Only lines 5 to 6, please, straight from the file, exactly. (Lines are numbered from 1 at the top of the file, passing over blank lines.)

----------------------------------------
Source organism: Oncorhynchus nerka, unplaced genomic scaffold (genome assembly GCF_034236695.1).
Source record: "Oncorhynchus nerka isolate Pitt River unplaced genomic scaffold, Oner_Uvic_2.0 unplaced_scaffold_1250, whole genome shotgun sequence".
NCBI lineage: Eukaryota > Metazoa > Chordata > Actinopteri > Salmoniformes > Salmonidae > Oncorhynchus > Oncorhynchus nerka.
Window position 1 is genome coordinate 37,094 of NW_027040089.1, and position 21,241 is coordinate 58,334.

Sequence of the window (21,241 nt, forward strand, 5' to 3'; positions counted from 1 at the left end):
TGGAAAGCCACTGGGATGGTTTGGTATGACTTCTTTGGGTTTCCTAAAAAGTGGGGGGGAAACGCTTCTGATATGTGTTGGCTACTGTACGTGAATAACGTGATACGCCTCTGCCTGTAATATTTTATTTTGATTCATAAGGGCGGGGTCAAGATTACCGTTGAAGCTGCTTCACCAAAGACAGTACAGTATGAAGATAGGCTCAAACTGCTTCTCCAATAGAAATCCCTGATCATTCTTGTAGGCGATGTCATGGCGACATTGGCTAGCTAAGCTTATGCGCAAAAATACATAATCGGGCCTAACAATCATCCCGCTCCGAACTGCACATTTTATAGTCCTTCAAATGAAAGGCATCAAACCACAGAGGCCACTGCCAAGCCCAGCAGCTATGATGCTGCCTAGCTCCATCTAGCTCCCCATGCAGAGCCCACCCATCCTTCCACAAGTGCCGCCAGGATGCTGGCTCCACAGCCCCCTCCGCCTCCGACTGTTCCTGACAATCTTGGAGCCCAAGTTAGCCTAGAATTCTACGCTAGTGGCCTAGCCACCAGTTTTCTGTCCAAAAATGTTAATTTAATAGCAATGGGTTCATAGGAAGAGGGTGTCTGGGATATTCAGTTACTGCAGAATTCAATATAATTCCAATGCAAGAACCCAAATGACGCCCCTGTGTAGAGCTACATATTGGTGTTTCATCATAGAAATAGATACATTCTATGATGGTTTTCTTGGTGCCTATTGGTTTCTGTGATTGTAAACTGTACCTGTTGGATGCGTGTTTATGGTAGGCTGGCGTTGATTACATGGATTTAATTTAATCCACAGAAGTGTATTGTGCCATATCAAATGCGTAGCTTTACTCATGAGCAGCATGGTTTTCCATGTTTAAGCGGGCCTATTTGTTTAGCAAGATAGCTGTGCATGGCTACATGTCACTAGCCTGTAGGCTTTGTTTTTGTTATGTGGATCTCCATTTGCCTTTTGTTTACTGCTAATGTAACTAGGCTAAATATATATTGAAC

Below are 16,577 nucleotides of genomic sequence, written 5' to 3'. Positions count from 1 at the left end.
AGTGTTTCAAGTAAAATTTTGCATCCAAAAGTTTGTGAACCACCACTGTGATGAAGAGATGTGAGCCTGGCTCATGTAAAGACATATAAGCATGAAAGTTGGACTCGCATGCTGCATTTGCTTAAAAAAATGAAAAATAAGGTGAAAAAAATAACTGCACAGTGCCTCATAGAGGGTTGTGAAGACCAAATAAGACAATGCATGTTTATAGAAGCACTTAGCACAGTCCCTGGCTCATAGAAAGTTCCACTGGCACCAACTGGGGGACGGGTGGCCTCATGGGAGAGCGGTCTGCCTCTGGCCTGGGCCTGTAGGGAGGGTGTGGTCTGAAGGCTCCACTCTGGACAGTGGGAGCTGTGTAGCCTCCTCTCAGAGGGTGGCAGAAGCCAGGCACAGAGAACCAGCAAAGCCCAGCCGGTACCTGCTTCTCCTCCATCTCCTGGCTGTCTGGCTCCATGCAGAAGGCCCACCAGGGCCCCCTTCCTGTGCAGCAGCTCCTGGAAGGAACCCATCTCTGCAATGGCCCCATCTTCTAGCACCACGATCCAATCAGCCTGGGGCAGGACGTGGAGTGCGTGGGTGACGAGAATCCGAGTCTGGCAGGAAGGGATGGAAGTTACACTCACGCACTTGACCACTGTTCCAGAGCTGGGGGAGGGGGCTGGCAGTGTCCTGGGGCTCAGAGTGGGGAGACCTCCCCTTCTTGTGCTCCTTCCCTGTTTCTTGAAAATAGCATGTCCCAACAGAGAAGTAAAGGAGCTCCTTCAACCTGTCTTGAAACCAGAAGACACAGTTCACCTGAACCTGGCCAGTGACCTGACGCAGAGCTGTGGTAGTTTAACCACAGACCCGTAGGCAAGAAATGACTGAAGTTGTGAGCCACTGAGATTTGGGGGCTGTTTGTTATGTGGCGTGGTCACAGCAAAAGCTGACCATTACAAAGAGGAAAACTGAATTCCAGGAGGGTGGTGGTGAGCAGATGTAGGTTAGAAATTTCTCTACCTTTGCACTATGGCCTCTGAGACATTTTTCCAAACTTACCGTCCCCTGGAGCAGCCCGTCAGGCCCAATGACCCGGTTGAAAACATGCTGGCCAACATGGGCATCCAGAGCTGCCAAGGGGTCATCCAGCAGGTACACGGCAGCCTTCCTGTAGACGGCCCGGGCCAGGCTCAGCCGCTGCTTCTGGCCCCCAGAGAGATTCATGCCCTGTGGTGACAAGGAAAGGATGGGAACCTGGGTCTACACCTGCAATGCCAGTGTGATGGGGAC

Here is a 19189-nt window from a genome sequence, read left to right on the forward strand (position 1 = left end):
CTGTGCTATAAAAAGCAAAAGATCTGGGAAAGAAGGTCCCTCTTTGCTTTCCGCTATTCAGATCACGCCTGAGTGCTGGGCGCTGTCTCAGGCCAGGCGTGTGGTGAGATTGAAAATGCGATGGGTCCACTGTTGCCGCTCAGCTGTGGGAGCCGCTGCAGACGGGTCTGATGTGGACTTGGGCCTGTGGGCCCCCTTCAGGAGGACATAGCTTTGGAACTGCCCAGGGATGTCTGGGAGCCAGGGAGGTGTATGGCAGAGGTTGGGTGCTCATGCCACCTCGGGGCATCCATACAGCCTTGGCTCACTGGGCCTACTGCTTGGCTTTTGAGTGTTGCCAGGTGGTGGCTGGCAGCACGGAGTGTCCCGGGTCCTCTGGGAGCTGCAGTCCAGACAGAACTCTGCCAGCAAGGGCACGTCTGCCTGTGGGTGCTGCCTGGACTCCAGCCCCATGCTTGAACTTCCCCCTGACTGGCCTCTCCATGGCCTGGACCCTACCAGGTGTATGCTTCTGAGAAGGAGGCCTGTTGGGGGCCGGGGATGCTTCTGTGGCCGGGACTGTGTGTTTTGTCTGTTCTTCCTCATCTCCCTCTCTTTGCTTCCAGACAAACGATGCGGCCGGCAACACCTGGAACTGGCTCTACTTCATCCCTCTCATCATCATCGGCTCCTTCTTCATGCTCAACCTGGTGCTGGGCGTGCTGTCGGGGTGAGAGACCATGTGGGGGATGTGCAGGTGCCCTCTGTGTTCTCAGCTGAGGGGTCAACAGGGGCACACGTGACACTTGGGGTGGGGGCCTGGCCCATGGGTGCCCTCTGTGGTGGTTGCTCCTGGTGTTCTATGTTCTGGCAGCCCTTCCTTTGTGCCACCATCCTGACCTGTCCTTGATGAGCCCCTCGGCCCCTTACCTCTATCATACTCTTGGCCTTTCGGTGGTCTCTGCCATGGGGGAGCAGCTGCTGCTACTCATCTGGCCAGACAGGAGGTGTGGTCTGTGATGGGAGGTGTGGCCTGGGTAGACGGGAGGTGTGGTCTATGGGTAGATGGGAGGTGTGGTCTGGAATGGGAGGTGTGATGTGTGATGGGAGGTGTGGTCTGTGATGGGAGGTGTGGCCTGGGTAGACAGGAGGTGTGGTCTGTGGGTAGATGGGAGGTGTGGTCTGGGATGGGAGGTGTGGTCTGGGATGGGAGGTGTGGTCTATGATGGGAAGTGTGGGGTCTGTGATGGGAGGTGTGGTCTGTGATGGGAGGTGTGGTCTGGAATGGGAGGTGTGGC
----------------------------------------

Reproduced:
Sequence of the window (21,241 nt, forward strand, 5' to 3'; positions counted from 1 at the left end):
TGGAAAGCCACTGGGATGGTTTGGTATGACTTCTTTGGGTTTCCTAAAAAGTGGGGGGGAAACGCTTCTGATATGTGTTGGCTACTGTACGTGAATAACGTGATACGCCTCTGCCTGTAATATTTTATTTTGATTCATAAGGGCGGGGTCAAGATTACCGTTGAAGCTGCTTCACCAAAGACAGTACAGTATGAAGATAGGCTCAAACTGCTTCTCCAATAGAAATCCCTGATCATTCTTGTAGGCGATGTCATGGCGACATTGGCTAGCTAAGCTTATGCGCAAAAATACATAATCGGGCCTAACAATCATCCCGCTCCGAACTGCACATTTTATAGTCCTTCAAATGAAAGGCATCAAACCACAGAGGCCACTGCCAAGCCCAGCAGCTATGATGCTGCCTAGCTCCATCTAGCTCCCCATGCAGAGCCCACCCATCCTTCCACAAGTGCCGCCAGGATGCTGGCTCCACAGCCCCCTCCGCCTCCGACTGTTCCTGACAATCTTGGAGCCCAAGTTAGCCTAGAATTCTACGCTAGTGGCCTAGCCACCAGTTTTCTGTCCAAAAATGTTAATTTAATAGCAATGGGTTCATAGGAAGAGGGTGTCTGGGATATTCAGTTACTGCAGAATTCAATATAATTCCAATGCAAGAACCCAAATGACGCCCCTGTGTAGAGCTACATATTGGTGTTTCATCATAGAAATAGATACATTCTATGATGGTTTTCTTGGTGCCTATTGGTTTCTGTGATTGTAAACTGTACCTGTTGGATGCGTGTTTATGGTAGGCTGGCGTTGATTACATGGATTTAATTTAATCCACAGAAGTGTATTGTGCCATATCAAATGCGTAGCTTTACTCATGAGCAGCATGGTTTTCCATGTTTAAGCGGGCCTATTTGTTTAGCAAGATAGCTGTGCATGGCTACATGTCACTAGCCTGTAGGCTTTGTTTTTGTTATGTGGATCTCCATTTGCCTTTTGTTTACTGCTAATGTAACTAGGCTAAATATATATTGAAC